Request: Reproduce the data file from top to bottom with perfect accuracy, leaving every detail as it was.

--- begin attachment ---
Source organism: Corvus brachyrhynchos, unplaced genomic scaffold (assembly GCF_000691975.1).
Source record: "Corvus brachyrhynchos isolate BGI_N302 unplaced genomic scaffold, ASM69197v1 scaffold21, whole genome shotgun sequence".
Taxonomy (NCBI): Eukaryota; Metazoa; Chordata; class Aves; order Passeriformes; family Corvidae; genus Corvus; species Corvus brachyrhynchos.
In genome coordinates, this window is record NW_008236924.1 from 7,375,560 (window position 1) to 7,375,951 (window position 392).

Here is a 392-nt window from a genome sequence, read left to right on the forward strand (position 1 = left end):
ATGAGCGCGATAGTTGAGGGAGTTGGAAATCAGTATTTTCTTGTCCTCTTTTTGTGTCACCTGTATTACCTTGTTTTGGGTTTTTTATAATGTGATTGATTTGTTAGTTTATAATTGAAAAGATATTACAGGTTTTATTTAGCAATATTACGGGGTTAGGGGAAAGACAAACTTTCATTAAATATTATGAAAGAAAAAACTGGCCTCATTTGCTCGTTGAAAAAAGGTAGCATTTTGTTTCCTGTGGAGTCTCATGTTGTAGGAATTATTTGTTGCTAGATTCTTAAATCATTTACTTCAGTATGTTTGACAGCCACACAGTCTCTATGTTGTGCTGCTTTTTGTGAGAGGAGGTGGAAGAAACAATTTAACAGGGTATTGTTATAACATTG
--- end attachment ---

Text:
Source organism: Corvus brachyrhynchos, unplaced genomic scaffold (assembly GCF_000691975.1).
Source record: "Corvus brachyrhynchos isolate BGI_N302 unplaced genomic scaffold, ASM69197v1 scaffold21, whole genome shotgun sequence".
Taxonomy (NCBI): Eukaryota; Metazoa; Chordata; class Aves; order Passeriformes; family Corvidae; genus Corvus; species Corvus brachyrhynchos.
In genome coordinates, this window is record NW_008236924.1 from 7,375,560 (window position 1) to 7,375,951 (window position 392).

Here is a 392-nt window from a genome sequence, read left to right on the forward strand (position 1 = left end):
ATGAGCGCGATAGTTGAGGGAGTTGGAAATCAGTATTTTCTTGTCCTCTTTTTGTGTCACCTGTATTACCTTGTTTTGGGTTTTTTATAATGTGATTGATTTGTTAGTTTATAATTGAAAAGATATTACAGGTTTTATTTAGCAATATTACGGGGTTAGGGGAAAGACAAACTTTCATTAAATATTATGAAAGAAAAAACTGGCCTCATTTGCTCGTTGAAAAAAGGTAGCATTTTGTTTCCTGTGGAGTCTCATGTTGTAGGAATTATTTGTTGCTAGATTCTTAAATCATTTACTTCAGTATGTTTGACAGCCACACAGTCTCTATGTTGTGCTGCTTTTTGTGAGAGGAGGTGGAAGAAACAATTTAACAGGGTATTGTTATAACATTG